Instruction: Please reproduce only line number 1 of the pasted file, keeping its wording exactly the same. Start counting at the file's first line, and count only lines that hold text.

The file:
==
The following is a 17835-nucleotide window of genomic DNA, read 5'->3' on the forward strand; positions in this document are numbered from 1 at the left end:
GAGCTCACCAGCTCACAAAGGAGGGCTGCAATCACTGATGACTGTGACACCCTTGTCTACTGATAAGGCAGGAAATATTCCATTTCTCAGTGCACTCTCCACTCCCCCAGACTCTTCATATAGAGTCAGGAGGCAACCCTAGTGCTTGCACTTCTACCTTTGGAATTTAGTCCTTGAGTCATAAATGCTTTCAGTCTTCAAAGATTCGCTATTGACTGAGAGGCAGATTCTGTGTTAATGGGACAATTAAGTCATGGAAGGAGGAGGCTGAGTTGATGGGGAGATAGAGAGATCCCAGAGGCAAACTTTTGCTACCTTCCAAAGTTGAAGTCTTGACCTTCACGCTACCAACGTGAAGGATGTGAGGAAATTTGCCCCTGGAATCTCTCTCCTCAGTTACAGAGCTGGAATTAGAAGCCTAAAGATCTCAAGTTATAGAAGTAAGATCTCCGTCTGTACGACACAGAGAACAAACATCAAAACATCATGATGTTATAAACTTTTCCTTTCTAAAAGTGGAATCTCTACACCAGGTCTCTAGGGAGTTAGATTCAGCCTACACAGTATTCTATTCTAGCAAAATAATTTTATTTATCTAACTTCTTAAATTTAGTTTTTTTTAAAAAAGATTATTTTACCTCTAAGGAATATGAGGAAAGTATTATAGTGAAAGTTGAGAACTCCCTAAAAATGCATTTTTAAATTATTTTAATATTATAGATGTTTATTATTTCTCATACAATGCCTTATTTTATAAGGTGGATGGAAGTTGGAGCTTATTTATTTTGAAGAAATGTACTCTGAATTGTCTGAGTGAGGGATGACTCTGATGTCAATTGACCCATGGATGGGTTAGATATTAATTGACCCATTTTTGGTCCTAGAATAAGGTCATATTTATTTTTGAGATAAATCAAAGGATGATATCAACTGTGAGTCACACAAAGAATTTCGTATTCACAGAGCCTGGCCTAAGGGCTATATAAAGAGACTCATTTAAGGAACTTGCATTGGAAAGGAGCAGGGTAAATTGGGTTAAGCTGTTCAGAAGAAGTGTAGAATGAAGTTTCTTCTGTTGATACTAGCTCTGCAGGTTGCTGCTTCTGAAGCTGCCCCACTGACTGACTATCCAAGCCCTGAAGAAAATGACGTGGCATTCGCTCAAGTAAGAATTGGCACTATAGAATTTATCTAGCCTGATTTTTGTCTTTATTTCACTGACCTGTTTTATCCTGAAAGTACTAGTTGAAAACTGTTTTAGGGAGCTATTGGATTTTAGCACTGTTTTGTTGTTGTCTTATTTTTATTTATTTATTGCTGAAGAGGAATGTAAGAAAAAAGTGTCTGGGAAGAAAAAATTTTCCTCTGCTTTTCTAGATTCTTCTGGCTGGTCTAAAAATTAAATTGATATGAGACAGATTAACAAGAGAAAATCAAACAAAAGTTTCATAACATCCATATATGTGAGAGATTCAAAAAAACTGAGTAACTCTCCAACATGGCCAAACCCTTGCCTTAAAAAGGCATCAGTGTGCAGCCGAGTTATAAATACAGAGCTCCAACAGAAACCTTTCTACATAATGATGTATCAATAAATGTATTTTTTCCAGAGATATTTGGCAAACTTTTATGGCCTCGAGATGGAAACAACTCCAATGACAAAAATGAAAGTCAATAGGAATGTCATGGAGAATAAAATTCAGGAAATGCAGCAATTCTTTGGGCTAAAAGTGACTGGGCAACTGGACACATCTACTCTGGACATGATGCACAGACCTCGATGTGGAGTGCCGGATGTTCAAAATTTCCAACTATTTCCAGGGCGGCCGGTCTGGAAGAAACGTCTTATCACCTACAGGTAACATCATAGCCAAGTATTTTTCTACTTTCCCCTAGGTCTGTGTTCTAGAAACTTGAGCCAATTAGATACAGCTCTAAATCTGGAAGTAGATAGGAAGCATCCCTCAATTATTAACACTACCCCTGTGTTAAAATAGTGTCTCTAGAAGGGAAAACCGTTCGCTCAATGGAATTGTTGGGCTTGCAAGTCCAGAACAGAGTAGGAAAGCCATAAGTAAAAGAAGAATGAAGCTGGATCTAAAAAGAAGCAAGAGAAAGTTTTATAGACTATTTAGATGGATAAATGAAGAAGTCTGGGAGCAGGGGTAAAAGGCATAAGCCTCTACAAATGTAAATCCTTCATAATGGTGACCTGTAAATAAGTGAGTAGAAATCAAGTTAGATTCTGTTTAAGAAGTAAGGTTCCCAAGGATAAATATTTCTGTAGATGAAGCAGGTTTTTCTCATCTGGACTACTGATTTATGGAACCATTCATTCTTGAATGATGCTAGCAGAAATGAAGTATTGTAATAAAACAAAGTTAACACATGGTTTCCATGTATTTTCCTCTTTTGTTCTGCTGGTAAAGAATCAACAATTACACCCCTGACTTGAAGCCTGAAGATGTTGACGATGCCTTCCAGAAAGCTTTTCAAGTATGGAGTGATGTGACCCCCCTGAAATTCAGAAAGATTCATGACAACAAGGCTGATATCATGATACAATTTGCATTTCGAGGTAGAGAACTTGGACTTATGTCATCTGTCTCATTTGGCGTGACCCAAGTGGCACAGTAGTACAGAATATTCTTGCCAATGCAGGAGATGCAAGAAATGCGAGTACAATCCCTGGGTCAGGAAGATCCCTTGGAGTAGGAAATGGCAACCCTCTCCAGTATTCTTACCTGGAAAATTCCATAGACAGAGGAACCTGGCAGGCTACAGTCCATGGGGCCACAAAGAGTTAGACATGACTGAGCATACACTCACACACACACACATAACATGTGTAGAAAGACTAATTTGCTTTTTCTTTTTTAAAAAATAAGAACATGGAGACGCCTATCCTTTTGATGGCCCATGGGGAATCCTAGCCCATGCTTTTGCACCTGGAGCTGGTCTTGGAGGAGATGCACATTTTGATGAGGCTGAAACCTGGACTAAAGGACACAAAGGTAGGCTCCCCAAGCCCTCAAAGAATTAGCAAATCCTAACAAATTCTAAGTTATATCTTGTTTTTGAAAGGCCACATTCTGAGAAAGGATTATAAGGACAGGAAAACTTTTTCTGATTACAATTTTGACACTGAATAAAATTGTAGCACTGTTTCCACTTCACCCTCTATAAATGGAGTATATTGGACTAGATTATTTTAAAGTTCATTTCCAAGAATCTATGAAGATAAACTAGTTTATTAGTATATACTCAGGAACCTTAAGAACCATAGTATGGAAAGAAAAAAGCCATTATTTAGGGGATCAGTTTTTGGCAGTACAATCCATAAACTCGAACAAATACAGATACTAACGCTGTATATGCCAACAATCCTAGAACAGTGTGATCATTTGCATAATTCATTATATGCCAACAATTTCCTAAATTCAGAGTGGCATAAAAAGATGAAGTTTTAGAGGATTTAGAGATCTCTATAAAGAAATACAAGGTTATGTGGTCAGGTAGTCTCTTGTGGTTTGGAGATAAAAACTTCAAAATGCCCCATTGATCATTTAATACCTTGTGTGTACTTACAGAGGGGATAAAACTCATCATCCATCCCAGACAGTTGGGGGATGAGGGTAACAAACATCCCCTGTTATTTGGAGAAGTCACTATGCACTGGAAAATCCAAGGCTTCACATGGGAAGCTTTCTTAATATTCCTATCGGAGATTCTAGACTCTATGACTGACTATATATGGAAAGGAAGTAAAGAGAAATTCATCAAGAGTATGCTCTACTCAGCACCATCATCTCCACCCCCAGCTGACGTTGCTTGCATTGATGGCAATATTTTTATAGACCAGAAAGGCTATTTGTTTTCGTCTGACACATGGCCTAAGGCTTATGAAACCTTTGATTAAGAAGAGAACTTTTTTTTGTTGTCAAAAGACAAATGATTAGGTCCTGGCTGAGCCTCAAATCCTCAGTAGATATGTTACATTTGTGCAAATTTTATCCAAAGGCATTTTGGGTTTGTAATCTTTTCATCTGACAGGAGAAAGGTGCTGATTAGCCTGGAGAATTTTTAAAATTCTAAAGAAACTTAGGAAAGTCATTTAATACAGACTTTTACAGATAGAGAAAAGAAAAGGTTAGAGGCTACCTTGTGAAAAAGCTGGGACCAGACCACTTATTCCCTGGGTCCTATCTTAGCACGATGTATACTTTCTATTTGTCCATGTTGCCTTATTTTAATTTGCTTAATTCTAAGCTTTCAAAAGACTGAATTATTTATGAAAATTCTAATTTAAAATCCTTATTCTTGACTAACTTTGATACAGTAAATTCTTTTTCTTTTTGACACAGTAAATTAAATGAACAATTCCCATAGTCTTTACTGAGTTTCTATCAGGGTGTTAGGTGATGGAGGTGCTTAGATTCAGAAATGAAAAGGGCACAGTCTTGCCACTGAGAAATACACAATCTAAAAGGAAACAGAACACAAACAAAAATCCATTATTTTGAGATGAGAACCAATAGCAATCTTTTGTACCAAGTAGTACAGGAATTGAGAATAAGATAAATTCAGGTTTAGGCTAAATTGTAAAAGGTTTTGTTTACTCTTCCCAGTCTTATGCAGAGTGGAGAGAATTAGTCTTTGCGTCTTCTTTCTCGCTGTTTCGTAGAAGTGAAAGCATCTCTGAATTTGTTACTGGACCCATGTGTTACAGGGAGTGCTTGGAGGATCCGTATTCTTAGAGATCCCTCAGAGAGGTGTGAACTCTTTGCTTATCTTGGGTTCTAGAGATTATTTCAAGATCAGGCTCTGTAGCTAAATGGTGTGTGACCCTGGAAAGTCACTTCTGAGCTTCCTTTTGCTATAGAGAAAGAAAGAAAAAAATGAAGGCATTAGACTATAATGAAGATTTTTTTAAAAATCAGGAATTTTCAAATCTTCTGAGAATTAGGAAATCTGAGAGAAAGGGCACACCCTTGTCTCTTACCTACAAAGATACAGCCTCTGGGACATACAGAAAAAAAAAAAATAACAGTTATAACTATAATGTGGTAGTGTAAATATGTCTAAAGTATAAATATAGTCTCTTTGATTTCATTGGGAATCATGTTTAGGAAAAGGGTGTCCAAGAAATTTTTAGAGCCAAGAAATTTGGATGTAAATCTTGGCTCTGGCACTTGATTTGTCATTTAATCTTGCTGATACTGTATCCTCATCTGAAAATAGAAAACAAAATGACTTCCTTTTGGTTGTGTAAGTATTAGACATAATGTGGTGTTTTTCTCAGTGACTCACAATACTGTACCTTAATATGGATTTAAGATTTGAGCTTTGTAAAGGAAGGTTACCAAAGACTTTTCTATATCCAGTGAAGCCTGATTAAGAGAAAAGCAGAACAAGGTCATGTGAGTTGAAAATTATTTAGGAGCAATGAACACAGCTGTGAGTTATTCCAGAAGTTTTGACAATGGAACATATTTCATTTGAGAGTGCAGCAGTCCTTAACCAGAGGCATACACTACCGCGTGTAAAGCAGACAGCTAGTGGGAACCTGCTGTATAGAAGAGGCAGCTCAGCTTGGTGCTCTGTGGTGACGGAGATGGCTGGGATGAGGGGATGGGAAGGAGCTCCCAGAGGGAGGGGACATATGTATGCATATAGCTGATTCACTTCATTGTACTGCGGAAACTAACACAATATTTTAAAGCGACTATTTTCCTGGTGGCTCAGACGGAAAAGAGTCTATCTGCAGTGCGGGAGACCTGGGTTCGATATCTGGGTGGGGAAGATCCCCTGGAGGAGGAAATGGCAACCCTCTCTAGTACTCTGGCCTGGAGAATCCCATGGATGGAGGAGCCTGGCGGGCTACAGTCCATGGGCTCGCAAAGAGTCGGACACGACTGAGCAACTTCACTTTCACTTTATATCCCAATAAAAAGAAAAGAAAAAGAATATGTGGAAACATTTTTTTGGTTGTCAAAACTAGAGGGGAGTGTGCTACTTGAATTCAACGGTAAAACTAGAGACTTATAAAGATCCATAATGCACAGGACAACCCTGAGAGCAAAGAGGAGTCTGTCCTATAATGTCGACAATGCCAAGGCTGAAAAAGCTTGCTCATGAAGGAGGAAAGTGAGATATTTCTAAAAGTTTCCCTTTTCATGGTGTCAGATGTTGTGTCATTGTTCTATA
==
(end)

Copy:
The following is a 17835-nucleotide window of genomic DNA, read 5'->3' on the forward strand; positions in this document are numbered from 1 at the left end: